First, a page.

Jews Don’t Date Men with Guns

By Lindsey Silken

January 29, 2010


If you asked me what my type is, “Catholic FBI agents from Kentucky” probably wouldn’t roll off my tongue. I date artsy types who wear flannel and forget to shave. Guys who are Jewish, but not too Jewish. The kind of guys who are a little bit self-centered and unavailable, but as a writer, I get it, because I have my own ego to cultivate. They make up for it by being great kissers and having the ability to understand where I’m coming from and where I’m trying to go in life.

manhattan skyline at dawnWhen I met Dan–I changed his name for this article–I was impressed that he’d flown all the way from Baltimore to Boston for our mutual friend’s birthday. But the party was at a bar with the requisite dance music pumped up, and much was lost in group conversation when we were introduced. Later in the night, when he bought me a drink at the bar and talked passionately about his job as an FBI agent, I was rapt. For a Jewish girl from the Northeast, it was like meeting James Bond.

But I didn’t take him seriously.

I thought nothing of spending the rest of the night talking (well, shouting) and dancing with Dan. But he was headed back to Baltimore the next day, and while I liked him … Jews don’t date men with guns.

Or do we?

Over the next few days, Dan was texting me, then emailing, then calling. He wanted to see me again, like, immediately. At some point, I put caution in the passenger seat and drove to Connecticut to simulate a “regular” date.

From the moment I picked him up at the Providence airport and drove us to the idyllic seaside towns of Connecticut, the day was easy in that nothing-can-go-wrong, conversation-isn’t-forced kind of way. We wandered around like we were on vacation, like it wasn’t our first date at all.

The next thing I knew, he was flying to Boston for a weekend. He knew that I was weird about the gun; that I was pretending it didn’t exist. “Where should I put all this stuff (including the gun, he carries about five pounds worth of crap on his belt) so that you don’t have to look at it?” he asked. He’s tall, I’m short (only one of our many differences), so he put it somewhere I couldn’t see or reach. When we went to sleep, I wondered what happens if someone breaks in. What if he hadn’t hid the gun and a robber got to it before he did?

The next day on the T, I wondered what would happen if someone were in danger and Dan had to pull out his gun. This is how people get hurt. In the Boston suburbs, you grow up learning that guns in the home lead to accidents. Period.

The weekend didn’t go so well. Conversation didn’t come easily this time. I didn’t think Dan knew the first thing about my interests–writing and painting. I thought he was into me because he had a romantic notion about dating an artist, but would never really “get” me.

It’s easier to assume these things than to spend the time finding out. And lucky for me, Dan called me on it.

At the end of the weekend, he confronted the situation and told me that our conversations had been difficult because I hadn’t given him a chance. He was keeping his trap shut because I had already decided he was going to say the wrong thing. He was absolutely right.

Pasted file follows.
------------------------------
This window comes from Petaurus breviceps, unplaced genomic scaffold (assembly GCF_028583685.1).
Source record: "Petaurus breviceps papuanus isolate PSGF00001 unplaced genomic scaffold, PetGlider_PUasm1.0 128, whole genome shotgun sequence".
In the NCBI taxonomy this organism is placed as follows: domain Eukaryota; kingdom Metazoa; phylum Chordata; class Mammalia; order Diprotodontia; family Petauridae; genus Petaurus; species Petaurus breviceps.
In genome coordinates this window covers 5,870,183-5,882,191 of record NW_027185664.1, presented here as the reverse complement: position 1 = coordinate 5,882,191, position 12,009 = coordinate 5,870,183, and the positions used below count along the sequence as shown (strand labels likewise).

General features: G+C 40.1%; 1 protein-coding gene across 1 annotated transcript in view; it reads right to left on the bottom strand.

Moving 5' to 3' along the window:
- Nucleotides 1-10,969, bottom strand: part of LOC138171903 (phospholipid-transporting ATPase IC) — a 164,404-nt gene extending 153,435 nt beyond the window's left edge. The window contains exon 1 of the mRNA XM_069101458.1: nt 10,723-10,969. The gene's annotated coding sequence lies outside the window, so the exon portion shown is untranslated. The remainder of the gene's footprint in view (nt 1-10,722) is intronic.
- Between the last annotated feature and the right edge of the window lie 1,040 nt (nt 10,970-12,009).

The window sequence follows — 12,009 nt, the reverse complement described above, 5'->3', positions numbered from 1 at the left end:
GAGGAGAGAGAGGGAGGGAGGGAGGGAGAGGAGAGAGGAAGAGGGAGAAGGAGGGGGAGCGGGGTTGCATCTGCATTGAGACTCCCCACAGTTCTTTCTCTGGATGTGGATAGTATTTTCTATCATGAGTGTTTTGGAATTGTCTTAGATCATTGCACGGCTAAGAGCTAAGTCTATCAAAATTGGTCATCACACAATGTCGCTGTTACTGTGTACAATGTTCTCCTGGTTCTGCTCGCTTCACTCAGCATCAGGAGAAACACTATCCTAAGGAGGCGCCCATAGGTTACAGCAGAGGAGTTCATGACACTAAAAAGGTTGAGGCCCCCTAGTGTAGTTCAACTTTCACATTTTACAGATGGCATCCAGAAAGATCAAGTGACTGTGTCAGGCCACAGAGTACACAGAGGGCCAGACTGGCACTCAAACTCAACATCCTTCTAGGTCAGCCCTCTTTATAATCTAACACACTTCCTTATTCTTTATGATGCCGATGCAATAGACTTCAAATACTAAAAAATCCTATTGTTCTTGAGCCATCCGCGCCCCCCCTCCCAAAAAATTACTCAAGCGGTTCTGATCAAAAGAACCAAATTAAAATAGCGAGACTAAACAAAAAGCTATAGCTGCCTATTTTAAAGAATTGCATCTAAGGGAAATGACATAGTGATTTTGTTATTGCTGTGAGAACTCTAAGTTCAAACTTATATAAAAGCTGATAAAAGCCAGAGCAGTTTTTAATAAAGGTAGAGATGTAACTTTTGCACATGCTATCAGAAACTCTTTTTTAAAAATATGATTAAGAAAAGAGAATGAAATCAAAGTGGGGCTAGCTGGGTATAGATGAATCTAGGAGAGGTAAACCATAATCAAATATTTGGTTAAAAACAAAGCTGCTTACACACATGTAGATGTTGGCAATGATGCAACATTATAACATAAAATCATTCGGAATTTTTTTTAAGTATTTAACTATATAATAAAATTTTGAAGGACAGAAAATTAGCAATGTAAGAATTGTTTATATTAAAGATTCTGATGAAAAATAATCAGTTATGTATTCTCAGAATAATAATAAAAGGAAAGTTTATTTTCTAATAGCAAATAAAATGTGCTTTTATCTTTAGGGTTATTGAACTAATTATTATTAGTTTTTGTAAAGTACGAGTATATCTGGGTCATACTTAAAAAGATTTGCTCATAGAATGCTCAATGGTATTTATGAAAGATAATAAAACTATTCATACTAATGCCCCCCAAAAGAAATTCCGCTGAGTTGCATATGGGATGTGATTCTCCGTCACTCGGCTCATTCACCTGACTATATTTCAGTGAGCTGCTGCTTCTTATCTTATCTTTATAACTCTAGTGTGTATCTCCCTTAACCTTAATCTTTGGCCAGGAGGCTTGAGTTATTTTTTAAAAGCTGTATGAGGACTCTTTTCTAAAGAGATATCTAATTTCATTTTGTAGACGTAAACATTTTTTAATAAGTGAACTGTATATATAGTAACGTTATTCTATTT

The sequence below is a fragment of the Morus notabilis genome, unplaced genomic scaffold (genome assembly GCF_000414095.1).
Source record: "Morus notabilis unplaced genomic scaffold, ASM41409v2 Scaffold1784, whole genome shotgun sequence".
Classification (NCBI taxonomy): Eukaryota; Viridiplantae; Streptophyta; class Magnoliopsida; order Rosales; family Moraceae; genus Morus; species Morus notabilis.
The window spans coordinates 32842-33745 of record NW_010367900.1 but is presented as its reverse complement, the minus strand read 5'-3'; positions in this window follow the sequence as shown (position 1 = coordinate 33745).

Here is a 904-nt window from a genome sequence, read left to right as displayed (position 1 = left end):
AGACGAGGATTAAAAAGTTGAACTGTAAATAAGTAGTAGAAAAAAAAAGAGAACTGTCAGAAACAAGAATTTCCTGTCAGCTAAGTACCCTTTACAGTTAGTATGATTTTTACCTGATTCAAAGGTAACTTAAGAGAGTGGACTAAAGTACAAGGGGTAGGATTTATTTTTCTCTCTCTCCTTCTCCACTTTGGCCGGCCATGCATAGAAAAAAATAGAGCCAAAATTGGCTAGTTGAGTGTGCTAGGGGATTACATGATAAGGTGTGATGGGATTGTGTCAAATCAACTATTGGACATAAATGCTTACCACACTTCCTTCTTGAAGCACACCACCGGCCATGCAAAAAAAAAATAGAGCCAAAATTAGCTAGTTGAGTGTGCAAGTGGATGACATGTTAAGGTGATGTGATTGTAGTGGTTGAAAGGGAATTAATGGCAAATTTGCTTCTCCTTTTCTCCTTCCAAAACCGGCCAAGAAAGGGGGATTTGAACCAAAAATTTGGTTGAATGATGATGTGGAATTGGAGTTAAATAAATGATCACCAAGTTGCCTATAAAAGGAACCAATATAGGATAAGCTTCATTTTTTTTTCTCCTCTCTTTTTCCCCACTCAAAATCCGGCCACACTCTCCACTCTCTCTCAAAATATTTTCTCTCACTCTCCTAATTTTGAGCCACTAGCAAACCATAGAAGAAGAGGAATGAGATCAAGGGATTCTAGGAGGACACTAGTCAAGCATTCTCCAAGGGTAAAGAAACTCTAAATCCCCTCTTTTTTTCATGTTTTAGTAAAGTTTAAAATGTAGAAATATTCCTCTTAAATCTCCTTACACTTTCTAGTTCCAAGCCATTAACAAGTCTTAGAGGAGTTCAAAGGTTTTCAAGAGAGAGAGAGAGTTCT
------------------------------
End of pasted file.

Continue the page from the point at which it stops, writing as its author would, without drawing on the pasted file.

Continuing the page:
If there’s one thing Dan’s job has taught him, it’s persistence. In the following weeks, we started talking, learning and listening.

Dan was right. He was from Kentucky and he was in the FBI, and pretty much the farthest thing from being a member of the Tribe. And let’s be clear about this: I feel strongly about marrying a Jew. How strongly? I have no idea. What I learned, once I gave Dan a chance, is that he totally gets who I am, or at least he’s starting to. And I didn’t give him credit for having layers that I am just starting to understand, which go way beyond his southern manners and well-trimmed hair. He enjoys sitting next to me in a coffee shop reading books. He wants to travel to the same places I do and he makes killer soundtracks of songs I’ve never heard for our trips.

Dan and I are embarking on God-knows-what. A relationship made up of visits back and forth to Baltimore and Boston, excursions to New York and Vermont. It’s not rational, but it’s heartfelt. Dan’s the one who reminds me not to stress out, the one who is ready to hop on a plane at any moment without looking back, the one who makes it seem like life has no obstacles.

Life does have obstacles, and I’m the first to admit it. But for someone who considers herself open-minded and non-discriminatory, I found myself almost missing out on one of the greatest journeys of my 27 years. Eventually we will have to face real world problems, like, how long can we keep living in two places? Or, can I deal with the fact that he’s not Jewish? But life is too short to miss out on December in Manhattan with someone who makes me smile.


About Lindsey Silken

Lindsey Silken is the editorial director of InterfaithFamily and lives with her husband in Brookline, MA.